From Gravy #51: “Canning Memories” By Frank X Walker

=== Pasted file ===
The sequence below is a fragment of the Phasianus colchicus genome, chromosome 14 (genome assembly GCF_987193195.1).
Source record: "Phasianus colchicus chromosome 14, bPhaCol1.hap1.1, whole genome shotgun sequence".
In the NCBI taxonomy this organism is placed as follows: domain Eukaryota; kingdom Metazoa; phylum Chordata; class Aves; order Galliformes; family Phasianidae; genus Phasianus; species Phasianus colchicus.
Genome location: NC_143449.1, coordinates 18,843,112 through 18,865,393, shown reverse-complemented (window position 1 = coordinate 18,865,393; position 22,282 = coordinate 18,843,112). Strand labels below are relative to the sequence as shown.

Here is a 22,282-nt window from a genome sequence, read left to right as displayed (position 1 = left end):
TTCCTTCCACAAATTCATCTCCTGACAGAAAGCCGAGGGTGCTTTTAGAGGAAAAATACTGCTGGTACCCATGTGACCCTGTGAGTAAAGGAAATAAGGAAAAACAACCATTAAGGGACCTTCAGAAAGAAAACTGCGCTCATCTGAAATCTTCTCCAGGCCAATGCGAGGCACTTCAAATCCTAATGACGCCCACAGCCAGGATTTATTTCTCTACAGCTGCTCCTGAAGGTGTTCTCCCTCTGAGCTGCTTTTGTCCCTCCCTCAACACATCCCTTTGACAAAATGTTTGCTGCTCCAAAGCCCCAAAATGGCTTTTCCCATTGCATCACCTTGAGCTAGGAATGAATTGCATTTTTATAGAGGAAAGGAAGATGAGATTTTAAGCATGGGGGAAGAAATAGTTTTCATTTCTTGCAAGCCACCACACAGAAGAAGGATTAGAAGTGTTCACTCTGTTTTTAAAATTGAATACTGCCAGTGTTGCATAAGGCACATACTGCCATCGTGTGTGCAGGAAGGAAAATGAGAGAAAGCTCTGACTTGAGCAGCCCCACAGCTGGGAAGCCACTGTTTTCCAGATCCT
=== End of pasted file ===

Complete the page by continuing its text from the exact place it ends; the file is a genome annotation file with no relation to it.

Indian Summer meant Saturday morning courtyards and door screens opened and waiting for urban signs of harvest. No new moons or first frosts, just the welcome staccato and horn of an old flatbed truck, overalls and mud-caked boots. Grandmothers who still clicked their tongues and called up the sound of a tractor in the daybreak, the aroma of fresh turned earth and the secret location of the best blackberry patch like they were remembering old lovers, planted themselves a half squint away from the palming and weighing of potatoes stringbeans, kale, turnips, sweetcorn onions and cabbage. They seeded themselves close enough to see each other bent low in the fields, pulling weeds dispensing verbal insecticide gingham dresses gathered in front Cradling cucumbers and almost ready Big Boy tomatoes destined for kitchen window sills and mason jars. They break sacred ground far away from the acres and acres of red brick and concrete neighbors to be close enough to the earth to know that, “if all city folk plant is family and friends alls they gonna get is funerals.” Frank X Walker is founder of the Affrilachian Poets and director of the African American and Africana Studies program at the University of Kentucky. “Canning Memories” was previously published in his poetry collection, Black Box. Read more about the diverse foodways of Appalachia (including an interview with Sean Brock) in the Southern Foodways Alliance’s quarterly publication, Gravy Issue #51.